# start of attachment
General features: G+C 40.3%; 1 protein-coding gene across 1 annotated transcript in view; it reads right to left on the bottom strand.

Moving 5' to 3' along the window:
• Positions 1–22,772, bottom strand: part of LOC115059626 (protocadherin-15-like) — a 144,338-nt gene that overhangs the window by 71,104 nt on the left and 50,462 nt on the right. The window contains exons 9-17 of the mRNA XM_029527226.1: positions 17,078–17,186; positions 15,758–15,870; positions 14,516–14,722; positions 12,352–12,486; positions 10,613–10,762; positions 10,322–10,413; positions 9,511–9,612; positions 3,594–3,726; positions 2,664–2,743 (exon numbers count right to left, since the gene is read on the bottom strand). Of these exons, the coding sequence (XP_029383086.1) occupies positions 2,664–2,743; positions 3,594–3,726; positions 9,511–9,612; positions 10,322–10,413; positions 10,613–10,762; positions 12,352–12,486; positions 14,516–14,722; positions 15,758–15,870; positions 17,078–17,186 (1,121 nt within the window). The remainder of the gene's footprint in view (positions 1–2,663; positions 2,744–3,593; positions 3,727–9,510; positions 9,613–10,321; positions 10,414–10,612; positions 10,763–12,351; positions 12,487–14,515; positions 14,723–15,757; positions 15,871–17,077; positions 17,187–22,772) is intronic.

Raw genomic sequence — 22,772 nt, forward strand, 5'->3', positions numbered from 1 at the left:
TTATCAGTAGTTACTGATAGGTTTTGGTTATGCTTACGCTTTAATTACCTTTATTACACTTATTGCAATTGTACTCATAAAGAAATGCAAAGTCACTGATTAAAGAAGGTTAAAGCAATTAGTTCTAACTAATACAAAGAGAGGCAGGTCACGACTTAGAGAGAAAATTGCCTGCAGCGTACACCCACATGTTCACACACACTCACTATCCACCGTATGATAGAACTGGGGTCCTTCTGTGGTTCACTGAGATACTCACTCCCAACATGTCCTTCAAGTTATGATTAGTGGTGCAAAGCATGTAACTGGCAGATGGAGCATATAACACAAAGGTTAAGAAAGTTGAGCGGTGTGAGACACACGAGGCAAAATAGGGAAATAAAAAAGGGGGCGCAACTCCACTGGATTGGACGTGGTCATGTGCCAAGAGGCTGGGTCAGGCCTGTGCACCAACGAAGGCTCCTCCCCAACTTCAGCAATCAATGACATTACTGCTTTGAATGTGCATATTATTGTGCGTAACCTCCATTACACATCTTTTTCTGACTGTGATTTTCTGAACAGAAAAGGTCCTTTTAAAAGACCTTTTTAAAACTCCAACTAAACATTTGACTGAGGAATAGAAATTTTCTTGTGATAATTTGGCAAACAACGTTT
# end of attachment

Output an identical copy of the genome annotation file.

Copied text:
General features: G+C 40.3%; 1 protein-coding gene across 1 annotated transcript in view; it reads right to left on the bottom strand.

Moving 5' to 3' along the window:
• Positions 1–22,772, bottom strand: part of LOC115059626 (protocadherin-15-like) — a 144,338-nt gene that overhangs the window by 71,104 nt on the left and 50,462 nt on the right. The window contains exons 9-17 of the mRNA XM_029527226.1: positions 17,078–17,186; positions 15,758–15,870; positions 14,516–14,722; positions 12,352–12,486; positions 10,613–10,762; positions 10,322–10,413; positions 9,511–9,612; positions 3,594–3,726; positions 2,664–2,743 (exon numbers count right to left, since the gene is read on the bottom strand). Of these exons, the coding sequence (XP_029383086.1) occupies positions 2,664–2,743; positions 3,594–3,726; positions 9,511–9,612; positions 10,322–10,413; positions 10,613–10,762; positions 12,352–12,486; positions 14,516–14,722; positions 15,758–15,870; positions 17,078–17,186 (1,121 nt within the window). The remainder of the gene's footprint in view (positions 1–2,663; positions 2,744–3,593; positions 3,727–9,510; positions 9,613–10,321; positions 10,414–10,612; positions 10,763–12,351; positions 12,487–14,515; positions 14,723–15,757; positions 15,871–17,077; positions 17,187–22,772) is intronic.

Raw genomic sequence — 22,772 nt, forward strand, 5'->3', positions numbered from 1 at the left:
TTATCAGTAGTTACTGATAGGTTTTGGTTATGCTTACGCTTTAATTACCTTTATTACACTTATTGCAATTGTACTCATAAAGAAATGCAAAGTCACTGATTAAAGAAGGTTAAAGCAATTAGTTCTAACTAATACAAAGAGAGGCAGGTCACGACTTAGAGAGAAAATTGCCTGCAGCGTACACCCACATGTTCACACACACTCACTATCCACCGTATGATAGAACTGGGGTCCTTCTGTGGTTCACTGAGATACTCACTCCCAACATGTCCTTCAAGTTATGATTAGTGGTGCAAAGCATGTAACTGGCAGATGGAGCATATAACACAAAGGTTAAGAAAGTTGAGCGGTGTGAGACACACGAGGCAAAATAGGGAAATAAAAAAGGGGGCGCAACTCCACTGGATTGGACGTGGTCATGTGCCAAGAGGCTGGGTCAGGCCTGTGCACCAACGAAGGCTCCTCCCCAACTTCAGCAATCAATGACATTACTGCTTTGAATGTGCATATTATTGTGCGTAACCTCCATTACACATCTTTTTCTGACTGTGATTTTCTGAACAGAAAAGGTCCTTTTAAAAGACCTTTTTAAAACTCCAACTAAACATTTGACTGAGGAATAGAAATTTTCTTGTGATAATTTGGCAAACAACGTTT